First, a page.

fields (more on this later in this article). The new Sportsperson visa is described as a ‘fast-track’ route and will open at 9 am on 11th October 2021. The route effectively replaces the outgoing Tier 2 (sportsperson) and Tier 5 (creative and sporting) routes (the Home Office is gradually phasing out any reference to these tiers).

Announcing the new route, Home Secretary Priti Patel stated, “We want to attract the world’s greatest minds at the crowning point of their careers, so the UK remains number one on the global leader board in sports, the arts, science, film and technology sectors….we focus on talent and skills, not where someone comes from, and the immigration changes we’re making today demonstrate this, making it much easier for the brightest and best to live and work in the UK”. A spokesperson for the Football Association (FA) said of the new scheme, “The FA welcomes the Home Office changes to simplify the rules required for a visa application for an International Sportsperson. Ensuring a faster system after obtaining a Governing Body Endorsement from the FA will allow for the world’s best footballers to enter the country more easily”.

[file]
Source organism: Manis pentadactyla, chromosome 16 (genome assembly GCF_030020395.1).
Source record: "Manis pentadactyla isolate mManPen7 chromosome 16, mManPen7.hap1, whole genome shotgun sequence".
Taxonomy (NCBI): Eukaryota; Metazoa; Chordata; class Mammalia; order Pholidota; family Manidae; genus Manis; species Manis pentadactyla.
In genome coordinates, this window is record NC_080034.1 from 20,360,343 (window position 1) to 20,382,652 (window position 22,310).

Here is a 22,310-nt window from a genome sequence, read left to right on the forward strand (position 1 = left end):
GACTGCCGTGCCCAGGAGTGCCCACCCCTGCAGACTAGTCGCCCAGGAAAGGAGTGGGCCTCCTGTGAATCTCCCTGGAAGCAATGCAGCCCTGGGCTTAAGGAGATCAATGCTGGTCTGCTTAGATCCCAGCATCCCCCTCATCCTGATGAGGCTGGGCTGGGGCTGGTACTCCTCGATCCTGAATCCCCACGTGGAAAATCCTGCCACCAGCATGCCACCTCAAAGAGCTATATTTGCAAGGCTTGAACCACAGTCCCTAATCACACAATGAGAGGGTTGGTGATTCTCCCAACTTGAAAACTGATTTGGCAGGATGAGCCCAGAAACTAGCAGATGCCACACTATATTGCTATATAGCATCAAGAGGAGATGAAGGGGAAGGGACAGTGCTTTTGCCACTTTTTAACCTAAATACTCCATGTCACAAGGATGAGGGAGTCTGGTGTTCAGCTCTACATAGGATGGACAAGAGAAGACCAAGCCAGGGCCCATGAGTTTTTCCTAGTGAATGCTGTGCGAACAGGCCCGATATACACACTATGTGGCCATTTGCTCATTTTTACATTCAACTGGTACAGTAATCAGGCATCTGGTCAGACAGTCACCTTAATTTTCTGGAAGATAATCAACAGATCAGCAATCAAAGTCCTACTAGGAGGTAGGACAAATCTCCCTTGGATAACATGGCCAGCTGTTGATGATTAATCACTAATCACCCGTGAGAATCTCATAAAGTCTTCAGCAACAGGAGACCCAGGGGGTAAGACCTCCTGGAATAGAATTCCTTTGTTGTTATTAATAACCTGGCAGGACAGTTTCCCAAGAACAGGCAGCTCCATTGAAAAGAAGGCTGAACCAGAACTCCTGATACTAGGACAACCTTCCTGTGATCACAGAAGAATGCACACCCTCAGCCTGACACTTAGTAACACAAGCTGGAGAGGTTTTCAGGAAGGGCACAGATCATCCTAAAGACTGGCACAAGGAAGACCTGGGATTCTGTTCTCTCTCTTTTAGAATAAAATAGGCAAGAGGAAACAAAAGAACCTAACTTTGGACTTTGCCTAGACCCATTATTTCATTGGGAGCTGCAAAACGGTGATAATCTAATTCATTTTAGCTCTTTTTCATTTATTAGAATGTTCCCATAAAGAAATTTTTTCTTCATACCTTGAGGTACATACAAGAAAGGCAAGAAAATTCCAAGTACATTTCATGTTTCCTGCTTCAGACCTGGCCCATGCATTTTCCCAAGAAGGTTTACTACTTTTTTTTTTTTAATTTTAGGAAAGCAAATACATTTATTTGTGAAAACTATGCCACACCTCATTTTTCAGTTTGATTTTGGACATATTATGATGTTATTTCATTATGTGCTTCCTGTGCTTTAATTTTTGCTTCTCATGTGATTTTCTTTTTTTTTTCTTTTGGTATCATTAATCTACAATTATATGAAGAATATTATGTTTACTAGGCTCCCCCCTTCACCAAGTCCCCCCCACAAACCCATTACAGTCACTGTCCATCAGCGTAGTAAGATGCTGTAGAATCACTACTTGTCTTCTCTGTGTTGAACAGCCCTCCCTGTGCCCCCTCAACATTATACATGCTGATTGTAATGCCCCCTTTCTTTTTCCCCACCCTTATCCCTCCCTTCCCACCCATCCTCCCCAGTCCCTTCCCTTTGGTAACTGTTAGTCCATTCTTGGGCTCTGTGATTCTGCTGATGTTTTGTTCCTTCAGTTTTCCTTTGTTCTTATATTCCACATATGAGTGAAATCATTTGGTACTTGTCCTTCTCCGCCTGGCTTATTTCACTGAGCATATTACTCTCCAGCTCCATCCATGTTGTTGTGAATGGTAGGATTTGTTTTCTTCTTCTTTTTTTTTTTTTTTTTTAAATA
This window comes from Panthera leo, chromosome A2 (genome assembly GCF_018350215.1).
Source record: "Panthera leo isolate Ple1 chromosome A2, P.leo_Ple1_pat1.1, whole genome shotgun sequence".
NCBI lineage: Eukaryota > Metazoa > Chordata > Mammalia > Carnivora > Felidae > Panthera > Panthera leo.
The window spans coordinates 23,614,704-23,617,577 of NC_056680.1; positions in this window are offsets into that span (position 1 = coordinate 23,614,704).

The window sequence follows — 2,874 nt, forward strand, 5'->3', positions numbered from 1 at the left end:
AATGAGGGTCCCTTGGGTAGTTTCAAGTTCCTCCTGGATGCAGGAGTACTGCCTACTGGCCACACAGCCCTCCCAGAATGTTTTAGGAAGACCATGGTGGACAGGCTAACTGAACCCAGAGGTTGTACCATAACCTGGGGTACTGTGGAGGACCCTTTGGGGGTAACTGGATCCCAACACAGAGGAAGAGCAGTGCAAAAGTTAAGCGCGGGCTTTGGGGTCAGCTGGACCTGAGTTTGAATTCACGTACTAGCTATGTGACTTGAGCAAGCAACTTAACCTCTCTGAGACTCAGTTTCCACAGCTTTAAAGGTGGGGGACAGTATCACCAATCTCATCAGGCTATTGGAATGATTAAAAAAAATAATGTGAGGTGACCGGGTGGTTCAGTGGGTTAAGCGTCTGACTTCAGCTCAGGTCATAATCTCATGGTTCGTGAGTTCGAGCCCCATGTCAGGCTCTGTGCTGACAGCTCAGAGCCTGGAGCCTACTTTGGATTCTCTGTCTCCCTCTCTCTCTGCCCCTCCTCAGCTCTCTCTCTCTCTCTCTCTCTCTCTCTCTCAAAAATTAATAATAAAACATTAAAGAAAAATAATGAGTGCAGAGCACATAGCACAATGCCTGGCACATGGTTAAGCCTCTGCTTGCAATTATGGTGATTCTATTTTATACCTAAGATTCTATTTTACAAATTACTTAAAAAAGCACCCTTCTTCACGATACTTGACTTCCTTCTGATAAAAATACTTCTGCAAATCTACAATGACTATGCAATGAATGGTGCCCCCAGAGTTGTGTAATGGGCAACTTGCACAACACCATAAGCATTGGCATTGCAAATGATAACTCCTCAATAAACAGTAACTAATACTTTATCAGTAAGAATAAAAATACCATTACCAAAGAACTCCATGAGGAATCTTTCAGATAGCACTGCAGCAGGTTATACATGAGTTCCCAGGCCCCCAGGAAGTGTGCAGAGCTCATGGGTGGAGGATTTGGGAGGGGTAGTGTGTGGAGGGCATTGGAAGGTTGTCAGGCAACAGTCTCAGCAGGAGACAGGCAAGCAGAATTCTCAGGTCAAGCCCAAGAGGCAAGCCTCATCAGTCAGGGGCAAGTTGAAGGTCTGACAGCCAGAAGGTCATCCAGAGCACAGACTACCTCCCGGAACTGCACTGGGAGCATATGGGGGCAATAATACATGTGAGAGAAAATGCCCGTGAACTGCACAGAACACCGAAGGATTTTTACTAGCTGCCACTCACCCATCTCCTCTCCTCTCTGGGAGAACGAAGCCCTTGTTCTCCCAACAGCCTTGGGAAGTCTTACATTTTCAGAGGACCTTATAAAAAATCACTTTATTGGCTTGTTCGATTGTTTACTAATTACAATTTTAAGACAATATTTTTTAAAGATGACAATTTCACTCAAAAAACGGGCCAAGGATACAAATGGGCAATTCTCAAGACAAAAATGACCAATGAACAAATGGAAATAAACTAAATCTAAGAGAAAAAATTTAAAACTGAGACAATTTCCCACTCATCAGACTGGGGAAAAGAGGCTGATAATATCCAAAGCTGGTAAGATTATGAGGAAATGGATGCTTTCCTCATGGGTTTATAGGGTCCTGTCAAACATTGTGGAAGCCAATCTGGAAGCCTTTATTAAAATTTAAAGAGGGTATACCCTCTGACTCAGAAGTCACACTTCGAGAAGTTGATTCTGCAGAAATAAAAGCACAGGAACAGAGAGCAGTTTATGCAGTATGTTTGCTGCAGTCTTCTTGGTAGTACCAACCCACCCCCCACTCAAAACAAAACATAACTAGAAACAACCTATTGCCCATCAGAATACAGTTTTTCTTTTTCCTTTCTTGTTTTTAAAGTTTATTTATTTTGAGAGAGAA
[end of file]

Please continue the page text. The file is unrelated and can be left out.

How will the new International Sportsperson visa work?

The new International Sportsperson visa will combine the Tier 2 and Tier 5 routes into a single route and is separate to the Global Talent Visa. The route will be available to those who wish to come to the UK for 12 months or less, however, it will be possible to stay longer if further criteria are met (see below). In order to acquire a visa under the new scheme, applicants will require:

  • endorsement from a UK Sports Governing Body, and;
  • a Certificate of Sponsorship (CoS) from a sponsoring club
  • enough points under the points-based system
  • sufficient knowledge of the English language – this is CEFR level A1 (only if staying in the UK for longer than one year)

Each of the Sports Governing Bodies has a defined set of criteria which they will apply to all applicants to determine if they meet the definition of an elite sportsperson or qualified coach.